One of the more frustrating things for me is when supposedly educated people refuse to tolerate challenges to their beliefs.

Either they rebuff all tough questions with a desire not to discuss potentially controversial subjects.

Or they quickly become angry and quash any chance for civil dialogue.

Or, they resort to a mindless repetition of slogans that’s so characteristic of the propaganda in today’s partisan news media.

I suppose all of this is understandable. As professor Justin Berg recently pointed out in an article on Intellectual Takeout, people’s beliefs are usually tied to groups with which they strongly identify. They insulate these beliefs from attack as a subconscious means to protect their “tribe”.

But here’s the problem: such sensitivity about one’s beliefs is inimical to intellectual growth.

This point was perhaps best made by the great 19th-century British thinker John Henry Newman (1801-1890). He argued that challenges to our ideas and beliefs are necessary if they are to mature:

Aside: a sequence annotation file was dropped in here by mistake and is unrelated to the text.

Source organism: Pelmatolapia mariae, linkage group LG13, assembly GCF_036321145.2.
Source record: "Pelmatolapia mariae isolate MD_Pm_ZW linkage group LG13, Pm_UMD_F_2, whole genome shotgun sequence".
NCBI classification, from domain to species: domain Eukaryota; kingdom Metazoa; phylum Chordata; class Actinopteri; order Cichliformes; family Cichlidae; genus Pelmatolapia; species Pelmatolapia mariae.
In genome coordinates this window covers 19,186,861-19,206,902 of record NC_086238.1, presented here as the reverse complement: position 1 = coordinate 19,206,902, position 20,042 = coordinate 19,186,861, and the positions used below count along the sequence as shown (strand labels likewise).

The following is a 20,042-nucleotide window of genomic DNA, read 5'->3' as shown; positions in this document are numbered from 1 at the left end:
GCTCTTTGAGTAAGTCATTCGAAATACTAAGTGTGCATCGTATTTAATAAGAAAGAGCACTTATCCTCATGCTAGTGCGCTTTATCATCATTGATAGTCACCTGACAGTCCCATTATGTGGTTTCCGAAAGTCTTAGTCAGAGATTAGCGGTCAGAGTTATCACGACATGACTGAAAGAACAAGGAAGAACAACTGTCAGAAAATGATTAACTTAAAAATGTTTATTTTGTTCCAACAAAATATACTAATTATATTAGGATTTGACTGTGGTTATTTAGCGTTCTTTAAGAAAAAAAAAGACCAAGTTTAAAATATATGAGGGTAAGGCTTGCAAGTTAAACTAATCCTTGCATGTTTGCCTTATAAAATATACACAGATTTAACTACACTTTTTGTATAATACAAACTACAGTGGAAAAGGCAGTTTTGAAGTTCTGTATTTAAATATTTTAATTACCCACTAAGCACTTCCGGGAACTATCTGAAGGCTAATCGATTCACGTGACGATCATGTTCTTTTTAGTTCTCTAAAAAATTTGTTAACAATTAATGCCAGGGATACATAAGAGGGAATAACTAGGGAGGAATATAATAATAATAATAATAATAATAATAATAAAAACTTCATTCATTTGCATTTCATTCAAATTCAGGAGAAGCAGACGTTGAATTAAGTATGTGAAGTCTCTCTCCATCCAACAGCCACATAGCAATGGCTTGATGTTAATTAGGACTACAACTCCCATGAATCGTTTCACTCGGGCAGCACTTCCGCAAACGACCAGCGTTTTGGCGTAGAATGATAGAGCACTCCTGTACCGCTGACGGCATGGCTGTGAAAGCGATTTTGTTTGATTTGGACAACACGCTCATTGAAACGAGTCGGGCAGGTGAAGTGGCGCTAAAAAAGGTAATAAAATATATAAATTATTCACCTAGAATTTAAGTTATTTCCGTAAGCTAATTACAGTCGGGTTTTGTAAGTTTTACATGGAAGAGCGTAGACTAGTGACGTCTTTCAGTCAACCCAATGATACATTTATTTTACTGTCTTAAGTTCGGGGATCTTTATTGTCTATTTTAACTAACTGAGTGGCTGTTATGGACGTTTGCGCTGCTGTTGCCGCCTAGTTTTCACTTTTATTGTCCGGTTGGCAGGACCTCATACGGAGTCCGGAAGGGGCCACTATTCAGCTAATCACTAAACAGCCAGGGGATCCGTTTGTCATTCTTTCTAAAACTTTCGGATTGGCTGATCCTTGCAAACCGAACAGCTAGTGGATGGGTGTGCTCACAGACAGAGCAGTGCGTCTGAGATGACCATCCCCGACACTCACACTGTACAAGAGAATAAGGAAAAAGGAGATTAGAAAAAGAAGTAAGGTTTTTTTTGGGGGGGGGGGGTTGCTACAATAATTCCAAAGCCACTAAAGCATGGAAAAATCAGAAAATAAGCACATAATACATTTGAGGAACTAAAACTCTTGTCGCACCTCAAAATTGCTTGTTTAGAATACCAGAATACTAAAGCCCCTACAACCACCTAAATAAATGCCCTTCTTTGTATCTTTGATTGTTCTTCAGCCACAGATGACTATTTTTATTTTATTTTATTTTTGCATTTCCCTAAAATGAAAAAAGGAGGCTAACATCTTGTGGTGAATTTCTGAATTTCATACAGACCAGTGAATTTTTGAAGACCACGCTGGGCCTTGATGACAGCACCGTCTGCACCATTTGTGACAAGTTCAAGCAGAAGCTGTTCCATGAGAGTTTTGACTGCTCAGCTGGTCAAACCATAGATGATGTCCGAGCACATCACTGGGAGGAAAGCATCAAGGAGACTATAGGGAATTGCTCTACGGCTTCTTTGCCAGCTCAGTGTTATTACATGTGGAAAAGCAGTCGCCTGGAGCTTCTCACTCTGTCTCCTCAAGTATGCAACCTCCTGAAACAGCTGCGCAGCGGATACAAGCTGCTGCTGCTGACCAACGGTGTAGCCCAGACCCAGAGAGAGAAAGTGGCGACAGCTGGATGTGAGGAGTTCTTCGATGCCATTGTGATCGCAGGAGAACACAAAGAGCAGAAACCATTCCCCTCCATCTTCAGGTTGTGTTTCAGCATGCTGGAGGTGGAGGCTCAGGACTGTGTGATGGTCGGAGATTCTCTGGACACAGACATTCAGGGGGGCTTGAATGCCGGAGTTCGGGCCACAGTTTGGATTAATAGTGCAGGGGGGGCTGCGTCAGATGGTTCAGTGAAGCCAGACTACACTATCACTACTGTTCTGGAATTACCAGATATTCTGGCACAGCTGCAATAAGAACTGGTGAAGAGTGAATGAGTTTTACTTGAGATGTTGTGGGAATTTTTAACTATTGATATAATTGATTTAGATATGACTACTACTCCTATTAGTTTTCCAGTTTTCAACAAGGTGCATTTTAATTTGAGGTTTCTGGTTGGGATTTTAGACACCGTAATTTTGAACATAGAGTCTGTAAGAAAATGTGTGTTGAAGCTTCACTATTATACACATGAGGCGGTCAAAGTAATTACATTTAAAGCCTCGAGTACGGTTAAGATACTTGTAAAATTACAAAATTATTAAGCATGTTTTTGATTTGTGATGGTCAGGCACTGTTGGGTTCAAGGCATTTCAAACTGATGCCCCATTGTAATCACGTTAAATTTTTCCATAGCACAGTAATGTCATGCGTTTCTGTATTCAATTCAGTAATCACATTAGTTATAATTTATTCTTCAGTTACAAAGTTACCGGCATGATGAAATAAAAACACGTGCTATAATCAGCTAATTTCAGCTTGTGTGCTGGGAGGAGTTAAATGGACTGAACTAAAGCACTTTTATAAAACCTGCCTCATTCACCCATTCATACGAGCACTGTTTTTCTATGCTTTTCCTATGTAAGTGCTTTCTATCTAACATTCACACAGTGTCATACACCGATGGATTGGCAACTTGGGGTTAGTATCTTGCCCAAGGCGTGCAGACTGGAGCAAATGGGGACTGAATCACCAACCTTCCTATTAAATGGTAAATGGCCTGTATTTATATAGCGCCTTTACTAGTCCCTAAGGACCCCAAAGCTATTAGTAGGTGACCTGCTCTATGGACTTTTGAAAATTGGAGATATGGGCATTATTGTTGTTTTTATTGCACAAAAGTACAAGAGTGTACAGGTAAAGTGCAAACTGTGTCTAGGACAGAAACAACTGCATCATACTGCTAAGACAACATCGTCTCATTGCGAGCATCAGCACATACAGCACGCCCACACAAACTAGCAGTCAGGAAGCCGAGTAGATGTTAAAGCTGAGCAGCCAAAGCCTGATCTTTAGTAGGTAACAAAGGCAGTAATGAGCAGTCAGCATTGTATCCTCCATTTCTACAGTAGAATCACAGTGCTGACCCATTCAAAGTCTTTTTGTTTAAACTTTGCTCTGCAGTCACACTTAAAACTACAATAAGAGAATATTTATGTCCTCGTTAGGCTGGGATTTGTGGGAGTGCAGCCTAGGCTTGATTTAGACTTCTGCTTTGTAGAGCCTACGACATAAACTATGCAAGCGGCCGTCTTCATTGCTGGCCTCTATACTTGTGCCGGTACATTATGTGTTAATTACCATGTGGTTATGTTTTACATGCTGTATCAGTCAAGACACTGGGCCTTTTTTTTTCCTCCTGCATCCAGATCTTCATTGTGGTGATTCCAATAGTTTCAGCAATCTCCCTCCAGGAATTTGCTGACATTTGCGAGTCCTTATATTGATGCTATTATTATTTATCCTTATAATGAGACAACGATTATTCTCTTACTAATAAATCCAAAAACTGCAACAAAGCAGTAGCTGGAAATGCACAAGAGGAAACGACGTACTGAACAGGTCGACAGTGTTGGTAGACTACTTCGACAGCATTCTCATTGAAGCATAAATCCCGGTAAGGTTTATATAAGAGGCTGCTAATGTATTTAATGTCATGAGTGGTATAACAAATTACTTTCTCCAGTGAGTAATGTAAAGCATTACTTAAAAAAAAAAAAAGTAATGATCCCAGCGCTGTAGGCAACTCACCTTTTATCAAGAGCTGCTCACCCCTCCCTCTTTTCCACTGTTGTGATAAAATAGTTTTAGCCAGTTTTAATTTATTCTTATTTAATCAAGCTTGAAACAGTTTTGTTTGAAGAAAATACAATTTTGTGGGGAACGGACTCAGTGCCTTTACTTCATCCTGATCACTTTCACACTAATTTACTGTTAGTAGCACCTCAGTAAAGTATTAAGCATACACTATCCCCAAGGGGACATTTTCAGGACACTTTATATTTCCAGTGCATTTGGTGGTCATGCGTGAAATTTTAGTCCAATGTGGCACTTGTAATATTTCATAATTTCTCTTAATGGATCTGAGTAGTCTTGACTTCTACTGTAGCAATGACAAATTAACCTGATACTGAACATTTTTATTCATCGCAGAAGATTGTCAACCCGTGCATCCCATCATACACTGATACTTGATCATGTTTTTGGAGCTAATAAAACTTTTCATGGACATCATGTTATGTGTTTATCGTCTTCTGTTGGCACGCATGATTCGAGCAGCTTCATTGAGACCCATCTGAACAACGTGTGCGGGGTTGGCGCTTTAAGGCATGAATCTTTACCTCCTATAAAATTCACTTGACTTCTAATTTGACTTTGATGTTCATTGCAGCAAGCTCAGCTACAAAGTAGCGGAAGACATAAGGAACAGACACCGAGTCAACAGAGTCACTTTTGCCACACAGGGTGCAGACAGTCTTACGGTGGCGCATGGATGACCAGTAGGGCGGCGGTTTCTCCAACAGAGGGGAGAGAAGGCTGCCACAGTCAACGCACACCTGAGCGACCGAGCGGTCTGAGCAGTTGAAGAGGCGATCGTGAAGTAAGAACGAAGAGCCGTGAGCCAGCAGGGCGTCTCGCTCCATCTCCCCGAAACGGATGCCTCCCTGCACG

“[W]hatever be the risk of corruption from intercourse with the world around, such a risk must be encountered if a great idea is duly to be understood, and much more if it is to be fully exhibited. It is elicited and expanded by trial, and battles into perfection and supremacy.”

And even more forcefully in his famous intellectual autobiography, the Apologia Pro Vita Sua, he writes:

“The energy of the human intellect ‘does from opposition grow’; it thrives and is joyous, with a tough elastic strength, under the terrible blows of the divinely-fashioned weapon, and is never so much itself as when it has lately been overthrown.”

Having our beliefs challenged gives us the valuable opportunity to put them under a microscope—to reveal their underlying assumptions and principles, to remove unnecessary additions and errors, to hone our arguments on their behalf. It’s healthy for both us and our beliefs.

Those who consistently refuse the challenge are destined to remain in a state of intellectual infancy.